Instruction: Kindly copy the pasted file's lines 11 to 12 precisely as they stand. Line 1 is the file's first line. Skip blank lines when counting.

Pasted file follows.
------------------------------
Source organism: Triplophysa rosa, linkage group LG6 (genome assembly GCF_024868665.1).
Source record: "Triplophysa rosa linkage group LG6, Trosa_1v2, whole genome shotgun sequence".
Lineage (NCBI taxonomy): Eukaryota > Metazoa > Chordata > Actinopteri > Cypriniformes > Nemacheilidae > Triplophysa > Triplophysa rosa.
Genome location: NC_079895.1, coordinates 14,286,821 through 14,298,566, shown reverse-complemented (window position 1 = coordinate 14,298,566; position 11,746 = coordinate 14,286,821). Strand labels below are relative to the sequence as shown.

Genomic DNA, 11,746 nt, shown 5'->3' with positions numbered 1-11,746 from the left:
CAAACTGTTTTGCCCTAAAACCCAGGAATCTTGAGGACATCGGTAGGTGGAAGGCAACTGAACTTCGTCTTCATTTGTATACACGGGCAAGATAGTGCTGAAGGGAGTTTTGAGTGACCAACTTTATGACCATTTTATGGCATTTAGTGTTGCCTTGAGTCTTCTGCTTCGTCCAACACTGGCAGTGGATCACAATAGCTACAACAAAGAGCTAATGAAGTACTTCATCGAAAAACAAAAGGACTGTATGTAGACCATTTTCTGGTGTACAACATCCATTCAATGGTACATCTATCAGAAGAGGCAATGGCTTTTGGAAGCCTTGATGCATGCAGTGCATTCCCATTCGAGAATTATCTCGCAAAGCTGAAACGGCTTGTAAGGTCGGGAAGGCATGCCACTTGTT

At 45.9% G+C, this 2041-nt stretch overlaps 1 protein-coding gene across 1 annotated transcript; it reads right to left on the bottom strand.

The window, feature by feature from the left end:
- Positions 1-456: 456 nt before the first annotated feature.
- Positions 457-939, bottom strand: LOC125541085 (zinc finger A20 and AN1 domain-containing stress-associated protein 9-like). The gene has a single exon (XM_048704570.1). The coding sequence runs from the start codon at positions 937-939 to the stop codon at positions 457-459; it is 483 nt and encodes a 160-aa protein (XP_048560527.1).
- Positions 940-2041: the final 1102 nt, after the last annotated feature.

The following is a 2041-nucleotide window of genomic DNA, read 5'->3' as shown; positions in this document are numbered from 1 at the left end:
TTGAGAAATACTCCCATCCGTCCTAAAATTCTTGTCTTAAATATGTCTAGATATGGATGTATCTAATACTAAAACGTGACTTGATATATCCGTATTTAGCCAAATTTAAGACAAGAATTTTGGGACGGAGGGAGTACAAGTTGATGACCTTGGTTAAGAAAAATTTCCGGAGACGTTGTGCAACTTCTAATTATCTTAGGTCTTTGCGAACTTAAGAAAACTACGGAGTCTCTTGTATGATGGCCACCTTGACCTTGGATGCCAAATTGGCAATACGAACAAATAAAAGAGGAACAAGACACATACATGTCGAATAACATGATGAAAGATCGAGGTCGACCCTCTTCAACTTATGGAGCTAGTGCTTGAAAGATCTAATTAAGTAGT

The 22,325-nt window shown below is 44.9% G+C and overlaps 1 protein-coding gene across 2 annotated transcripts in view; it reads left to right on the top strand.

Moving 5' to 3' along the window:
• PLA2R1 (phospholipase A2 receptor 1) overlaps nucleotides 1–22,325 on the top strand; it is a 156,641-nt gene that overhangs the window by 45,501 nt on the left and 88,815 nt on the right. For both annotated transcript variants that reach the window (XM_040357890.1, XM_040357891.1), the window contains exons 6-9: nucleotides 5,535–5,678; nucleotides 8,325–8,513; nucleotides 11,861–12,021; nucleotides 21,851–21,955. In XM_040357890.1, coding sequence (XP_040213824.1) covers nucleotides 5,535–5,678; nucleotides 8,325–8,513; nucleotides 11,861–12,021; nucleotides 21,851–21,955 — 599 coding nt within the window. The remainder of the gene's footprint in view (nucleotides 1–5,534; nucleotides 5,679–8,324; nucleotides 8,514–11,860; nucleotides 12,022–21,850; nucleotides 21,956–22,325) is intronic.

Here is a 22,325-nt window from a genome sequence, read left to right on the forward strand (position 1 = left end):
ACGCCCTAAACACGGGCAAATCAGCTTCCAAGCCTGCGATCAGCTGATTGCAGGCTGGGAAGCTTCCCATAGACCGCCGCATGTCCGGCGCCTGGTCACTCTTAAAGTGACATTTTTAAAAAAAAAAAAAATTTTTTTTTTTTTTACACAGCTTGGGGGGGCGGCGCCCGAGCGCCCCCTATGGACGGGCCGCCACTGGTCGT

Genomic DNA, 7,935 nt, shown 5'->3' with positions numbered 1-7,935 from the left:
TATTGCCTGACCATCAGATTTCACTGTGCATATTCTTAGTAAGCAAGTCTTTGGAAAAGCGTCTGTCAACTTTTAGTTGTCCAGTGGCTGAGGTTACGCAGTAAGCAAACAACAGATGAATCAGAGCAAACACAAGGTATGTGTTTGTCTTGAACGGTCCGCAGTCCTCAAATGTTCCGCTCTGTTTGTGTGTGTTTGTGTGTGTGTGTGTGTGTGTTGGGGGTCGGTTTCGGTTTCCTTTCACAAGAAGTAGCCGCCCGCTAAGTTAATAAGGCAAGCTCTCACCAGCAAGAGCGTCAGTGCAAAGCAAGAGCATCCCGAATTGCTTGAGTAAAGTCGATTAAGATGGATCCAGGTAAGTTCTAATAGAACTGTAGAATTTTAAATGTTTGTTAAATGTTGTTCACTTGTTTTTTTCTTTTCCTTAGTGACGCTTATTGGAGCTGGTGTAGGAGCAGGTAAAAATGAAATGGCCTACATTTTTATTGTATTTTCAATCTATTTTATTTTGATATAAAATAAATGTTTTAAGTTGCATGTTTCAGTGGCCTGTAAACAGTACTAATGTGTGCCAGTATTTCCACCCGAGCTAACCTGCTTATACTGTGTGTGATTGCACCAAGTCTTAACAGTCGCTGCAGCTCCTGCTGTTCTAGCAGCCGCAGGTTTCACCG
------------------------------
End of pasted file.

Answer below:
- Positions 940-2041: the final 1102 nt, after the last annotated feature.

The following is a 2041-nucleotide window of genomic DNA, read 5'->3' as shown; positions in this document are numbered from 1 at the left end: